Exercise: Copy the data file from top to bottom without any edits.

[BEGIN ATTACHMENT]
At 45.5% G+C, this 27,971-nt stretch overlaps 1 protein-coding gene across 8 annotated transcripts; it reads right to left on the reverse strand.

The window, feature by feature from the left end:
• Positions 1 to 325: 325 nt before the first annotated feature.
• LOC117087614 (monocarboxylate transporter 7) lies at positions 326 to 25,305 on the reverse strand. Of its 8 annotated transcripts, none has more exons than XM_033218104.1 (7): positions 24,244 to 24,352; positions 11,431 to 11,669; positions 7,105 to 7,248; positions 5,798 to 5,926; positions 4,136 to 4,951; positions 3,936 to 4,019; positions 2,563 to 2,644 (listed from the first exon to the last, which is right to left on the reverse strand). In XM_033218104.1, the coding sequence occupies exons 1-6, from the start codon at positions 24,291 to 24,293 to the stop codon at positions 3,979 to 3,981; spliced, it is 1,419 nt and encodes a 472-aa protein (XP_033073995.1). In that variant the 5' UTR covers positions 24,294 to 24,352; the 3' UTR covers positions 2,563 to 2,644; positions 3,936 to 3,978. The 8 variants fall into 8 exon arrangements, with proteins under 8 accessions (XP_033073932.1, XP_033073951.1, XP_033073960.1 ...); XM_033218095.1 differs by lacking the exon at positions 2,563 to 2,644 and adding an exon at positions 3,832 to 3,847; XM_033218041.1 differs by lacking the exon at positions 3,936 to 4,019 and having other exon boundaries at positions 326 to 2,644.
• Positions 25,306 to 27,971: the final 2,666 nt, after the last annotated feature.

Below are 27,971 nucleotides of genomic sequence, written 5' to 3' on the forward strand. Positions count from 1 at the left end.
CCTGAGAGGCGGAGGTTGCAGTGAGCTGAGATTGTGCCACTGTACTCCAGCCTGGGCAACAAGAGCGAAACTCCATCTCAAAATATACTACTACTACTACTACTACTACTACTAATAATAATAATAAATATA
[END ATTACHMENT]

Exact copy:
At 45.5% G+C, this 27,971-nt stretch overlaps 1 protein-coding gene across 8 annotated transcripts; it reads right to left on the reverse strand.

The window, feature by feature from the left end:
• Positions 1 to 325: 325 nt before the first annotated feature.
• LOC117087614 (monocarboxylate transporter 7) lies at positions 326 to 25,305 on the reverse strand. Of its 8 annotated transcripts, none has more exons than XM_033218104.1 (7): positions 24,244 to 24,352; positions 11,431 to 11,669; positions 7,105 to 7,248; positions 5,798 to 5,926; positions 4,136 to 4,951; positions 3,936 to 4,019; positions 2,563 to 2,644 (listed from the first exon to the last, which is right to left on the reverse strand). In XM_033218104.1, the coding sequence occupies exons 1-6, from the start codon at positions 24,291 to 24,293 to the stop codon at positions 3,979 to 3,981; spliced, it is 1,419 nt and encodes a 472-aa protein (XP_033073995.1). In that variant the 5' UTR covers positions 24,294 to 24,352; the 3' UTR covers positions 2,563 to 2,644; positions 3,936 to 3,978. The 8 variants fall into 8 exon arrangements, with proteins under 8 accessions (XP_033073932.1, XP_033073951.1, XP_033073960.1 ...); XM_033218095.1 differs by lacking the exon at positions 2,563 to 2,644 and adding an exon at positions 3,832 to 3,847; XM_033218041.1 differs by lacking the exon at positions 3,936 to 4,019 and having other exon boundaries at positions 326 to 2,644.
• Positions 25,306 to 27,971: the final 2,666 nt, after the last annotated feature.

Below are 27,971 nucleotides of genomic sequence, written 5' to 3' on the forward strand. Positions count from 1 at the left end.
CCTGAGAGGCGGAGGTTGCAGTGAGCTGAGATTGTGCCACTGTACTCCAGCCTGGGCAACAAGAGCGAAACTCCATCTCAAAATATACTACTACTACTACTACTACTACTACTAATAATAATAATAAATATA